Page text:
There’s a good chance you’ve heard the meme that the Web Is Dying—that is, the browser-led method of surfing the chaotic fields of the Internet is being overtaken by apps. It was a Wired cover story back in 2011 (“Long Live The Internet”) and has recently been revived by The Wall Street Journal’s Christopher Mims, who declared apps—and by extension, the growth of the mobile market—the murderer of the open Web. As Mims summarized on Twitter, “Tell me about the last time you used Google Maps’ mobile site over its app.”
That may well be the case, but if it is, the Web has only itself to blame for failing to adapt to a new Internet landscape. The devices we use are changing, and so is what we want from the Internet. That doesn’t mean it’s impossible to save the Web; we can, in fact, enjoy the best that mobile and the Web both have to offer. After all, Quartz points out that the amount of time spent online is growing overall, not just on mobile, and USA Today writes that the real shift is from the Web to gaming and messaging, not just from browsing to apps.
If stories out of Rails Rumble 2014 are to be believed, the Web (and its old guard) simply can’t adjust to a world in which the needs of Internet users would change so radically. Consultant and developer Jonathan Stark told the story of the hackathon meant to find new opportunities on the mobile Internet. While Stark and his partner took extra care to be sure their design worked well across all devices, judges didn’t even consider it a necessity.
“Only one of the top ten winning entries was even a little bit mobile friendly,” Stark writes. “90 percent of the entries were virtually unusable on even the most modern smartphone. My reaction to this ranged from shock to frustration to sadness.”
While Rails Rumble isn’t the sort of massive tech event that can decide the future of the industry—winners get a commemorative championship belt and a collection of gift cards—this “mobile last” ideology is evidently rampant within the Web design community, where many are being forced to play catch-up with a push toward mobile that is arguably a decade old. Those accustomed to the days of the early Web are caught in a riptide they weren’t prepared for, and they’re stuck on the desktop mode of computing, with developers like Stark, who focus on “responsive Web design,” finding themselves a minority.
Consequently, users are trapped between two options, rather than having integrated choices across multiple devices. Well-designed sites that integrate seamlessly into both mobile and desktop versions along with other devices straddle that divide, creating an incentive for users to stay on the Web, and they are the future of possibilities for kicking back against the “Web is dead” meme. The question is less about whether the Web is dying, and more about how it can evolve to take advantage of, and expand through, the mobile market; because smartphones still have browsers, and users can still be enticed to use a traditional Web-based system if it’s navigable on their devices.
Why would developers ignore the massive, undeniable trend toward mobile computing? Writing for Design Shack, Joshua Johnson gives a few suggestions. “Right away I’m faced with a smaller screen, fewer resources, and a bunch more headaches,” Johnson writes, emphasizing his own lack of experience with mobile design versus desktop design. “I’ve spent most of my Web design career in the desktop space, building experiences around mouse hovers and clicks, not finger taps.” Developing websites that perform well in common browsers is in itself challenging, especially across browser versions. Adding mobile optimization to that, across a multitude of mobile browsers, systems, and devices, is a unique nightmare.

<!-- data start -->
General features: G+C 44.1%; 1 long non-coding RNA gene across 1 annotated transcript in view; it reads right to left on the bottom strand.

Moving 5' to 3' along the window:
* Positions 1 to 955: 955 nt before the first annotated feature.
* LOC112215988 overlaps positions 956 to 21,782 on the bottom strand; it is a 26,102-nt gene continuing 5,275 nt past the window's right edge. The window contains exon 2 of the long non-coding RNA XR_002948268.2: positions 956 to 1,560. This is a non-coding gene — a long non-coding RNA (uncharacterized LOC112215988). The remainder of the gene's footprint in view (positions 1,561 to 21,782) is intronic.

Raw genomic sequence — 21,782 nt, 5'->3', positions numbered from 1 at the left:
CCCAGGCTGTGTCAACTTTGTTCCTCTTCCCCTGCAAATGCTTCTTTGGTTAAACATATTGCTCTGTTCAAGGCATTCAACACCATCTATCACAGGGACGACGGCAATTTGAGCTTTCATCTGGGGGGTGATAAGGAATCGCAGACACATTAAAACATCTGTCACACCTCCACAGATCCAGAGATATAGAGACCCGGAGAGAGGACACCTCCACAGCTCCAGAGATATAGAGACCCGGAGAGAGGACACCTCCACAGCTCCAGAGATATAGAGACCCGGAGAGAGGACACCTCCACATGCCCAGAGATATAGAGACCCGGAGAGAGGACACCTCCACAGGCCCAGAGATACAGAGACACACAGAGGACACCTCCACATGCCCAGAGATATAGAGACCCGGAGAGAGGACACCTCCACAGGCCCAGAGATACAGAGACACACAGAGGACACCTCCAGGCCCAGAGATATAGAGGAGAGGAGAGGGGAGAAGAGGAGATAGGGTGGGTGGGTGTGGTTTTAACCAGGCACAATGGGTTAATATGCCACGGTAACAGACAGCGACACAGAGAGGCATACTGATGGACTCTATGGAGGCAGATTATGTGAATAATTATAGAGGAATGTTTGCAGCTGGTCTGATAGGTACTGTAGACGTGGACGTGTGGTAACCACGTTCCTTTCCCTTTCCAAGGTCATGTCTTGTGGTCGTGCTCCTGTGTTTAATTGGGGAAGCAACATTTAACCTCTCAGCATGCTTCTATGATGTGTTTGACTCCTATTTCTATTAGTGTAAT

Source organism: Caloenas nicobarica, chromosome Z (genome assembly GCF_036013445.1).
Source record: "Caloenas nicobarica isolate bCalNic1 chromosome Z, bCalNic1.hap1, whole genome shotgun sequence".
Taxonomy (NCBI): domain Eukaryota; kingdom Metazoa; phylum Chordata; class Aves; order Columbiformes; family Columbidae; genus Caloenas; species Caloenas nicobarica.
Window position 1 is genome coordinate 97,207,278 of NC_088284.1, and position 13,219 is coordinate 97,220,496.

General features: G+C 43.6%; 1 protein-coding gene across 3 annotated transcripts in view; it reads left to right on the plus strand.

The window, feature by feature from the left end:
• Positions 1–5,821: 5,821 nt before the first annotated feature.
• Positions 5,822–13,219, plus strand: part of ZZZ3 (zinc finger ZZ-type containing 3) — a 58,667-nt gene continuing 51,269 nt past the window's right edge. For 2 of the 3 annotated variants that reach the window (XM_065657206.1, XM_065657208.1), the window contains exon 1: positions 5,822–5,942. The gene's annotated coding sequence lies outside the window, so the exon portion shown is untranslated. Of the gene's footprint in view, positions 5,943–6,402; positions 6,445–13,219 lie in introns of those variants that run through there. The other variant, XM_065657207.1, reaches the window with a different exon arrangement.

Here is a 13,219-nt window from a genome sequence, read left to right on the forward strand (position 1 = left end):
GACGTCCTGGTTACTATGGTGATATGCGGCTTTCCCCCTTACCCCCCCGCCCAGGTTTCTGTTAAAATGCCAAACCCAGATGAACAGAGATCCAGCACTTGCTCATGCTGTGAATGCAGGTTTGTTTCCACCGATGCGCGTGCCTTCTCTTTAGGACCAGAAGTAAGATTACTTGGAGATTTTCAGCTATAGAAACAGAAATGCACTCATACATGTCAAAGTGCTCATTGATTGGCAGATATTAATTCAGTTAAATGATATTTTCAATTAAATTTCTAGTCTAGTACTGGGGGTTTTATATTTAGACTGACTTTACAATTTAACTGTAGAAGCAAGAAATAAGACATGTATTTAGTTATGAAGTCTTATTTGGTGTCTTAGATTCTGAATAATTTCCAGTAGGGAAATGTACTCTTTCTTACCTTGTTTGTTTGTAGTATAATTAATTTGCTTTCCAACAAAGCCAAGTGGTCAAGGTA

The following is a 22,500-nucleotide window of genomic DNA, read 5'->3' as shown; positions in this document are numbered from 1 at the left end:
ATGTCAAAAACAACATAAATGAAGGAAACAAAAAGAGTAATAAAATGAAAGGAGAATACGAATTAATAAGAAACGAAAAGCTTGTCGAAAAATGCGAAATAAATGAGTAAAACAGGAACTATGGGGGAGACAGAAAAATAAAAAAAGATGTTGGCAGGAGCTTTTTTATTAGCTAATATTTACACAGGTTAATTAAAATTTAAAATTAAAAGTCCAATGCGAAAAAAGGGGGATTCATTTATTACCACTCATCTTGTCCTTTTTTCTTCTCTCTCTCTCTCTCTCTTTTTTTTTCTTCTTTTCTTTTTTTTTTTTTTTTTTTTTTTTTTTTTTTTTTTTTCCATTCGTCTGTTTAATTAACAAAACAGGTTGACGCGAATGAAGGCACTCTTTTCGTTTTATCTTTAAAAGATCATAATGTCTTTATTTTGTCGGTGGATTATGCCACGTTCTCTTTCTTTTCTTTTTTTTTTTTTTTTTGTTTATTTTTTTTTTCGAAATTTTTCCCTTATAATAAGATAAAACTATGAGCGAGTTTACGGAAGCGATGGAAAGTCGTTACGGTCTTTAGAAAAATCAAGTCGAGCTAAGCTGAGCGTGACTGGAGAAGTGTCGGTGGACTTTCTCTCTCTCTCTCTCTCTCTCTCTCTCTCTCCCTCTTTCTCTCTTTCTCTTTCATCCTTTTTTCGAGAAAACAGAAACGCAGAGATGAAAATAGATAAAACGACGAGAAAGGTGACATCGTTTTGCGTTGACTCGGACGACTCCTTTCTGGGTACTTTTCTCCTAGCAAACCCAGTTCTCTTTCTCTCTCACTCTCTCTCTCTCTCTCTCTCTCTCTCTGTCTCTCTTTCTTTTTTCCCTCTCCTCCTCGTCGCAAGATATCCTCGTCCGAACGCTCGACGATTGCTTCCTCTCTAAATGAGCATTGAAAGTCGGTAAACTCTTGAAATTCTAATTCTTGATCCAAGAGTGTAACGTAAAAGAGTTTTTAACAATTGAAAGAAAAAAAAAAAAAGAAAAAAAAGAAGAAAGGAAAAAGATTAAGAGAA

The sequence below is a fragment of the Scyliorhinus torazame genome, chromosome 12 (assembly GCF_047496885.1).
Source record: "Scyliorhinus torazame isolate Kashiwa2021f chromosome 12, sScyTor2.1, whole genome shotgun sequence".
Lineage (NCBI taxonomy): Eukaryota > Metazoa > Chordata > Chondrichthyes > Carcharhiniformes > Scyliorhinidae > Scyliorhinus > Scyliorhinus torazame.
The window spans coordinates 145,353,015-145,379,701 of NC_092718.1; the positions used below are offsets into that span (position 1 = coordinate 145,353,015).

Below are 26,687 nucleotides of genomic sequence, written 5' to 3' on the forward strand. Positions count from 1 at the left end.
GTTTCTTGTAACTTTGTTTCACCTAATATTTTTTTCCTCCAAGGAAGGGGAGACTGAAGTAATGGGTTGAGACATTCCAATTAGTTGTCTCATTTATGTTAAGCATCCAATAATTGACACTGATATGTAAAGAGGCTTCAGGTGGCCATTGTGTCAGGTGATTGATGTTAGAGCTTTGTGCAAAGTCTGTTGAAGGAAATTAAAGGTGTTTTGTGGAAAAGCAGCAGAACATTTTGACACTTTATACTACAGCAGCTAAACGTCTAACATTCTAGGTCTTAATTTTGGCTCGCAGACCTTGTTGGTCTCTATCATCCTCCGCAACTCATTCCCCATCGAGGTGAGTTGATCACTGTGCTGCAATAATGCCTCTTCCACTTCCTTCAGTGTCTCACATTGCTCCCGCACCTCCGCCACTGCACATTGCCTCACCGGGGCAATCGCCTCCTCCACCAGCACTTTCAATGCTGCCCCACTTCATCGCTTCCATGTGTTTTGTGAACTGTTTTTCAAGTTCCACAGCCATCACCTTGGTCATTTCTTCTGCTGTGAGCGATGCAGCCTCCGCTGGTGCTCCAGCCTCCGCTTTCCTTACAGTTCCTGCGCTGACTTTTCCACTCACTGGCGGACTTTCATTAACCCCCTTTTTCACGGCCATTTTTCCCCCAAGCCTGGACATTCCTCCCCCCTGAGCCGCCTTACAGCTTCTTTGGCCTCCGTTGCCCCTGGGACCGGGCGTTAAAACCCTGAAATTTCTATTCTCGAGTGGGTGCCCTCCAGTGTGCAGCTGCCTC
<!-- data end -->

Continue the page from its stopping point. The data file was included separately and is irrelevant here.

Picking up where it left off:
And herein is the divide that stands to kill the Web. App development is often seen as a trendier, more profitable career path for young developers. What’s left for plain ol’ Web development is an older generation raised on creating content for desktops, not smartphones, with few new developers interested in delving into the complexities of traditional Web design. Cursory design for older designers will inherently focus on how a site is used and perceived through a giant monitor with a mouse and keyboard, not a touchscreen. In contrast, app development will always take a mobile-first approach, thereby leading mobile-savvy users to apps over clunky Web designs that don’t function well on their phones.
Ben Thompson, a major consultant for WordPress, hinted at this crisis in a recent blog post. “Our focus is on enabling and empowering individuals to create new content that is at home in the mobile browser,” Thompson wries. “Now that a computer is with us in so many more places, we need that flexibility more than ever.” WordPress is one of the few firms focusing on both mobile-optimized sites and a strong, core Web presence to meet the needs of users across the Web and mobile landscape; it represents the possible future of resolving the tensions between the still very useful and important Web versus the growing mobile market.
Of course, this opens a chicken-and-egg argument: Is bad Web design pushing people away or are apps pulling people in? The likely truth is both scenarios are converging, which is bad news for The-Web-Is-Not-Dead crowd. Unless such mobile-first design becomes doctrine in Web design—and all indicators point toward that future—then an app takeover could not just be imminent, but caused by the Web’s developers and arbiters themselves. Conversely, Web designers who confront and engage with mobile design could revitalize the Web and create a richer experience for users at all points of the spectrum.
The future of Web design may lie in expanding the definition of the “Web,” pushing developers and users alike to adapt to a larger landscape, rather than pushing themselves into a narrower one.
The Web is dead. Long live the Web.